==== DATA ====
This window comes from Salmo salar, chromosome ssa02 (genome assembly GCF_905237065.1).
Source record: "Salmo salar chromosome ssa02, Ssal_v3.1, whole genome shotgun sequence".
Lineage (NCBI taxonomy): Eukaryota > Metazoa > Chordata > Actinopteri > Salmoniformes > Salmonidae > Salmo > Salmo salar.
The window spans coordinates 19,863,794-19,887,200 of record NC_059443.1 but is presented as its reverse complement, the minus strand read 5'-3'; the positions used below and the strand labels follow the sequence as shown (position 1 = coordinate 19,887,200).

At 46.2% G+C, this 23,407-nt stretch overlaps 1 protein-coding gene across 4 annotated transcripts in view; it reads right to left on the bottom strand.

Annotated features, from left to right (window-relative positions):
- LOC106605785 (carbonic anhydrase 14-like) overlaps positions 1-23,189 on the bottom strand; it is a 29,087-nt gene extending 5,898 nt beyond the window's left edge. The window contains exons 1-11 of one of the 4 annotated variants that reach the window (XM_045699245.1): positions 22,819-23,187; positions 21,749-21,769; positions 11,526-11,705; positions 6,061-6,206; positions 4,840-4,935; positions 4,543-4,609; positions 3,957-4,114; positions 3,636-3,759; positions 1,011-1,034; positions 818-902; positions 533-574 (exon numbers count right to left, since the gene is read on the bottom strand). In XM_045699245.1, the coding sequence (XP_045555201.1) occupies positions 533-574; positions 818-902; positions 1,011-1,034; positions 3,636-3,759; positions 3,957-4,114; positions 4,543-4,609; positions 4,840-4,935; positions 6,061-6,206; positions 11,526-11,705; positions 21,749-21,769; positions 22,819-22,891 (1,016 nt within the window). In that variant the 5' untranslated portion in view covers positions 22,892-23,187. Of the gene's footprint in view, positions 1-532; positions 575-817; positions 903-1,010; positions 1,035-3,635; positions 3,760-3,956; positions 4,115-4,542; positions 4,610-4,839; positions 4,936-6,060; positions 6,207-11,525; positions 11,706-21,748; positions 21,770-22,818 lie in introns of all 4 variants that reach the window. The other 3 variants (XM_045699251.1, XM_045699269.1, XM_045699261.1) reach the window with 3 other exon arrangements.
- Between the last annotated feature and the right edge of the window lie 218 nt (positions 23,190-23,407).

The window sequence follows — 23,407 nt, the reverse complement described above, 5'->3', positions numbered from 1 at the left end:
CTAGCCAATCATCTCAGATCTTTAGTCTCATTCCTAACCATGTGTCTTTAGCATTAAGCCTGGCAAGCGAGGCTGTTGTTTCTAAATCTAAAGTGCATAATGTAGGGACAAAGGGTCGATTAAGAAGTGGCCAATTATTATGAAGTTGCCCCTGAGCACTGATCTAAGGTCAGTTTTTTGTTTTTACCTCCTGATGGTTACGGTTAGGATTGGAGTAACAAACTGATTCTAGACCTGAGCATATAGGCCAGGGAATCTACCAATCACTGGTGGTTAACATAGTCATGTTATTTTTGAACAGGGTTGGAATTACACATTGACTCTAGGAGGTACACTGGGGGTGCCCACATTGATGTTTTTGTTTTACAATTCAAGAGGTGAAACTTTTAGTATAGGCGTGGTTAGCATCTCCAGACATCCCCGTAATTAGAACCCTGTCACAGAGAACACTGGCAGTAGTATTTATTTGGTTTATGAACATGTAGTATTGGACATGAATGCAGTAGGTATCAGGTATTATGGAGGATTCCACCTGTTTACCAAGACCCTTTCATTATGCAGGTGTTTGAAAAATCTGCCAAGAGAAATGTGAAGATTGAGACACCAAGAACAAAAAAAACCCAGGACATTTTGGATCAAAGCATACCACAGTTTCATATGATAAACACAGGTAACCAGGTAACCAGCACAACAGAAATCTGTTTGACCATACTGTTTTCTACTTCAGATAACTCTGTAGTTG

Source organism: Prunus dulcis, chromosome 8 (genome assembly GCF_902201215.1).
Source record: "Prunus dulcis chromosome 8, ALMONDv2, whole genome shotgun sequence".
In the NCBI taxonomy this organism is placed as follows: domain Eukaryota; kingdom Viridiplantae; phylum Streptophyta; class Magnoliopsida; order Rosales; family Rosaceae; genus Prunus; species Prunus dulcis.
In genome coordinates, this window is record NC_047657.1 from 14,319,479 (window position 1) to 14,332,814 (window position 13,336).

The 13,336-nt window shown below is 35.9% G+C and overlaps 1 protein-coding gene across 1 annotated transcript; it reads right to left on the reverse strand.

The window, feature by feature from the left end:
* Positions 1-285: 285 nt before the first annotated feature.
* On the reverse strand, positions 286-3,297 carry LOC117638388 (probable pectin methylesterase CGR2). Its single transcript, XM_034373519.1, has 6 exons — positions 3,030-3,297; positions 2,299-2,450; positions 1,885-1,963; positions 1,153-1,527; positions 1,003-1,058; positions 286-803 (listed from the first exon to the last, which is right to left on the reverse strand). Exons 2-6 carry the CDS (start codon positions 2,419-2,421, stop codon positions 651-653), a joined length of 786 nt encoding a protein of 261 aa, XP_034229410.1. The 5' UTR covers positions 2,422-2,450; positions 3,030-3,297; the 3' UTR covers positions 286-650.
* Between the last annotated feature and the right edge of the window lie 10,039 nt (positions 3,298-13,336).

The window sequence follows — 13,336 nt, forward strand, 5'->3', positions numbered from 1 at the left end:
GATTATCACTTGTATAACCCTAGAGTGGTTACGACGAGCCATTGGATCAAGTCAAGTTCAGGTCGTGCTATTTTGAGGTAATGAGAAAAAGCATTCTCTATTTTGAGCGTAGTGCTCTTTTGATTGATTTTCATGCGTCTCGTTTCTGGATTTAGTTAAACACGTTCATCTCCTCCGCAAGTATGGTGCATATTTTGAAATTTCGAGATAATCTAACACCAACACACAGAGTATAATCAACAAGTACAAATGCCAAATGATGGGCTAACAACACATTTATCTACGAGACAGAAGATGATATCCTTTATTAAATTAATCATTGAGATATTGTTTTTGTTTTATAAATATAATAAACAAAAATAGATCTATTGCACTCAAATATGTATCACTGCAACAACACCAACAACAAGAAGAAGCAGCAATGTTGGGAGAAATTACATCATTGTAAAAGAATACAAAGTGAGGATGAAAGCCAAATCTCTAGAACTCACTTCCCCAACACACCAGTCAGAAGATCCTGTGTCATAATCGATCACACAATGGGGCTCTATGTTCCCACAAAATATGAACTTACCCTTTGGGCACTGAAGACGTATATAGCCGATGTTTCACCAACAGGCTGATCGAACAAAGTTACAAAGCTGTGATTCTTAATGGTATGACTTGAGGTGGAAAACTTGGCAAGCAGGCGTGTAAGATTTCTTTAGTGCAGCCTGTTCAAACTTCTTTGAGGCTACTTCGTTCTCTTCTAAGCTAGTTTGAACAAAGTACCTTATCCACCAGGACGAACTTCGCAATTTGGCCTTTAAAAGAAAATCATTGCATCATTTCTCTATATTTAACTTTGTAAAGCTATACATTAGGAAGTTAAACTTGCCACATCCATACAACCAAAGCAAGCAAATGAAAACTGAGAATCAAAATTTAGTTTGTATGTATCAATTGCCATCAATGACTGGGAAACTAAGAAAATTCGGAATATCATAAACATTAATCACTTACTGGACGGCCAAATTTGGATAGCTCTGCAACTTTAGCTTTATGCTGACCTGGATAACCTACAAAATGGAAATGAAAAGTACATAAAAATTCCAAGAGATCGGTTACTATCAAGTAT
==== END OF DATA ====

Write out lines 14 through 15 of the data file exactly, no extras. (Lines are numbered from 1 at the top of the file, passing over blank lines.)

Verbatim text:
In genome coordinates, this window is record NC_047657.1 from 14,319,479 (window position 1) to 14,332,814 (window position 13,336).

The 13,336-nt window shown below is 35.9% G+C and overlaps 1 protein-coding gene across 1 annotated transcript; it reads right to left on the reverse strand.